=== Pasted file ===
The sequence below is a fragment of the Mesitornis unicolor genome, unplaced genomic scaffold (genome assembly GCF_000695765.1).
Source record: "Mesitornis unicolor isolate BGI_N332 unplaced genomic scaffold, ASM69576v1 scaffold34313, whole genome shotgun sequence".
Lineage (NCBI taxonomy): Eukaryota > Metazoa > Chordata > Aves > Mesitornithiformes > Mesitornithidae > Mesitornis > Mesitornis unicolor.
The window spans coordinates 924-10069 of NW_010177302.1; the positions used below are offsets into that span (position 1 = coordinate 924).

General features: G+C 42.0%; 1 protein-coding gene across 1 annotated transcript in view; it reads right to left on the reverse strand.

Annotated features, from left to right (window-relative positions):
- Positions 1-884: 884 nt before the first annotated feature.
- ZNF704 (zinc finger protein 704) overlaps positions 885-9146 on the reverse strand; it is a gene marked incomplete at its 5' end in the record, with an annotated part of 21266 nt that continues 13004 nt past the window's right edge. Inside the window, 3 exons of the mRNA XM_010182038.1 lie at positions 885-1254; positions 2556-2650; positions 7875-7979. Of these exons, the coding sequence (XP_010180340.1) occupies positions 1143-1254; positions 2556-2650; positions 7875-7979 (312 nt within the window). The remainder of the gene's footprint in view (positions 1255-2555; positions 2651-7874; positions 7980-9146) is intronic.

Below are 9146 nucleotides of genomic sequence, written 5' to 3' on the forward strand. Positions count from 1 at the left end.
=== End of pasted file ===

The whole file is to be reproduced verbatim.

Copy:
The sequence below is a fragment of the Mesitornis unicolor genome, unplaced genomic scaffold (genome assembly GCF_000695765.1).
Source record: "Mesitornis unicolor isolate BGI_N332 unplaced genomic scaffold, ASM69576v1 scaffold34313, whole genome shotgun sequence".
Lineage (NCBI taxonomy): Eukaryota > Metazoa > Chordata > Aves > Mesitornithiformes > Mesitornithidae > Mesitornis > Mesitornis unicolor.
The window spans coordinates 924-10069 of NW_010177302.1; the positions used below are offsets into that span (position 1 = coordinate 924).

General features: G+C 42.0%; 1 protein-coding gene across 1 annotated transcript in view; it reads right to left on the reverse strand.

Annotated features, from left to right (window-relative positions):
- Positions 1-884: 884 nt before the first annotated feature.
- ZNF704 (zinc finger protein 704) overlaps positions 885-9146 on the reverse strand; it is a gene marked incomplete at its 5' end in the record, with an annotated part of 21266 nt that continues 13004 nt past the window's right edge. Inside the window, 3 exons of the mRNA XM_010182038.1 lie at positions 885-1254; positions 2556-2650; positions 7875-7979. Of these exons, the coding sequence (XP_010180340.1) occupies positions 1143-1254; positions 2556-2650; positions 7875-7979 (312 nt within the window). The remainder of the gene's footprint in view (positions 1255-2555; positions 2651-7874; positions 7980-9146) is intronic.

Below are 9146 nucleotides of genomic sequence, written 5' to 3' on the forward strand. Positions count from 1 at the left end.